WASHINGTON — The White House drug czar and the state attorneys general of Florida and Kentucky told Congress on Thursday that prescription drug abuse is "a national crisis" and efforts to fight it will falter without better cooperation between states and better education of the medical community and the public about its dangers.
Gil Kerlikowske, the director of the Office of National Drug Control Policy, said that the issue was "not on the radar screen" until recently, but that prescription drug overdoses, commonly from a pain medication called OxyContin, have become the leading cause of accidental death in the U.S., surpassing gunshot wounds and car crashes.
It's an economic problem as well, costing health care providers, employers and taxpayers $56 billion in 2007, he said.
"We weren't paying attention to it," Kerlikowske told the House of Representatives Subcommittee on Commerce, Manufacturing and Trade. "That was a huge mistake."
About 100 people die every day from drug overdoses, and while high-profile examples such as Anna Nicole Smith and Michael Jackson get the most attention, it's a nationwide problem.
Kentucky Attorney General Jack Conway said prescription drug abuse has a devastating impact on poor, rural communities, particularly in eastern Kentucky, where it accounts for a large percentage of crime. Conway described Kentucky as the third or fourth most over-medicated state, and said that the actual numbers may be worse.
"I'm sick and tired of losing an entire generation to prescription drug abuse," he said.
The regions with the highest numbers of drug deaths are in the Appalachia and the Southwest, from coal-mining communities in West Virginia to Indian reservations in New Mexico.
"People don't see them as dangerous, people don't see them as addictive, and people don't see them as fatal," Kerlikowske said. "We've become an over-medicated society."
Florida Attorney General Pam Bondi said the epidemic has other consequences. She said at one hospital in Tampa, 20 percent of the babies born were born addicted to prescription drugs.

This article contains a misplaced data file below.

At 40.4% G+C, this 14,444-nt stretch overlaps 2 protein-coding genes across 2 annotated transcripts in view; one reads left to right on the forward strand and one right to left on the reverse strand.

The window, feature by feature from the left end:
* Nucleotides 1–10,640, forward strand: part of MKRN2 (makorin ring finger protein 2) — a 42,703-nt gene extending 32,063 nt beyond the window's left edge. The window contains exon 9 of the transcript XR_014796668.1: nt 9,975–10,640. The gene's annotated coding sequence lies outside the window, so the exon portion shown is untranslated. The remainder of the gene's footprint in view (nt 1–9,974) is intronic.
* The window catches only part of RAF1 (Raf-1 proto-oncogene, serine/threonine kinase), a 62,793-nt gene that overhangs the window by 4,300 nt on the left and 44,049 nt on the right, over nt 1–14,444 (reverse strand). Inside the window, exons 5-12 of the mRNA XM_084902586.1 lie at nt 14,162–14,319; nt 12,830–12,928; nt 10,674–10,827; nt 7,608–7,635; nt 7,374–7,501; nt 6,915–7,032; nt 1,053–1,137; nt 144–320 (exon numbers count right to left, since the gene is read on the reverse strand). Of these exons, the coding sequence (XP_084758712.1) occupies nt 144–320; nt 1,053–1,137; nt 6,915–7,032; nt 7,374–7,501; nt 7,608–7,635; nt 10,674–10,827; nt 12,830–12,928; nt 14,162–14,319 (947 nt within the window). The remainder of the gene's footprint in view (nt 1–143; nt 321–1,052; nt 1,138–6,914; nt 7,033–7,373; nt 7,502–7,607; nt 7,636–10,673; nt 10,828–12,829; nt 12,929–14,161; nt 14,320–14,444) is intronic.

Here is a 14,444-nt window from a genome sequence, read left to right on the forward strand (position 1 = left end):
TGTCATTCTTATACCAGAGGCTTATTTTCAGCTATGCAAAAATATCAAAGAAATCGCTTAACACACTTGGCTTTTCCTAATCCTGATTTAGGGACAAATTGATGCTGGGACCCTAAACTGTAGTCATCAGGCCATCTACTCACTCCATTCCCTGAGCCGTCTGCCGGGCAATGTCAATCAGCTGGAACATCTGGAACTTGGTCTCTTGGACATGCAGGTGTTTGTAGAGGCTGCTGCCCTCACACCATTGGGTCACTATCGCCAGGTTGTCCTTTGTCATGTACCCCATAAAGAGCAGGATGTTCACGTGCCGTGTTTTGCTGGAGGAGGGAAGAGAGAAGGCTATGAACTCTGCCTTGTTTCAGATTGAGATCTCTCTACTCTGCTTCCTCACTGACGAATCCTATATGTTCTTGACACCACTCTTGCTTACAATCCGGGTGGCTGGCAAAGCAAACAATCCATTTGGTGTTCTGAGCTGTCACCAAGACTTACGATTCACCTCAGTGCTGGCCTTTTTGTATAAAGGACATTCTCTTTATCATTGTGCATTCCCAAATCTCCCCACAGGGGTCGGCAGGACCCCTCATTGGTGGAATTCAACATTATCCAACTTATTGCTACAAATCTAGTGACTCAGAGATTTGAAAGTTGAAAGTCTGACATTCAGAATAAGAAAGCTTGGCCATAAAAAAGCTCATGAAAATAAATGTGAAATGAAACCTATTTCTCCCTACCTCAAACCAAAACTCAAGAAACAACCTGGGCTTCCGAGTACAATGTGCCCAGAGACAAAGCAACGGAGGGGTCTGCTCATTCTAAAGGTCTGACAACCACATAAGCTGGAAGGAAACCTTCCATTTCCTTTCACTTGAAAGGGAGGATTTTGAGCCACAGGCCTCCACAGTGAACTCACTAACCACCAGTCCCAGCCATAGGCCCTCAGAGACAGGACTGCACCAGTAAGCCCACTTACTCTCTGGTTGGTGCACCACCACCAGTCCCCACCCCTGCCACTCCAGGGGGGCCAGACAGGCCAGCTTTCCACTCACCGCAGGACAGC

"Imagine the worst addict you see on TV going through withdrawals — that's how these babies come into this world," she said.
Florida was the epicenter of prescription drug "pill mills" until the Florida Legislature passed a tough prescription drug law last year, a law Bondi called "long overdue."
A statewide crackdown that began a year ago resulted in 2,000 arrests, and the seizure of nearly half a million pharmaceutical pills. But the enforcement efforts are pushing the illegal pain clinics northward into other states, such as Georgia, Tennessee, Kentucky and Ohio.
Forty states have begun Prescription Drug Monitoring Programs, which help prosecute those who are behind rogue pain clinics, but Conway and Bondi said states need to do a better job of sharing information.
"You can pass these laws and move on, but that doesn't work," Bondi said.
Joseph Rannazzisi, the deputy assistant administrator for the Drug Enforcement Administration's office of diversion control, said 99 percent of doctors comply with efforts to crack down on illegal prescription drugs, but it's that tiny 1 percent that accounts for most of the problem.
Conway said only 25 percent of physicians in Kentucky are registered with a state system that can show whether patients are "doctor shopping" to get prescription drugs illegally. Compliance is voluntary, and Conway conceded that many doctors regard it as time-consuming. Such registries also raise privacy concerns.
"We have a little bit of a battle with our medical community," he said.
Drug enforcement officials have tried to get people to give up prescription pills voluntarily, and the DEA has collected 500 tons of unwanted or expired medications through these efforts. Bondi said drop boxes recently set up at police stations collected five tons of prescription drugs.
"This is a war on drugs," Bondi said. "The drugs have changed."
Rep. Cliff Stearns, R-Fla., asked Rannazzisi: "Are we winning or losing?"
"We're moving ahead," Rannazzisi replied.
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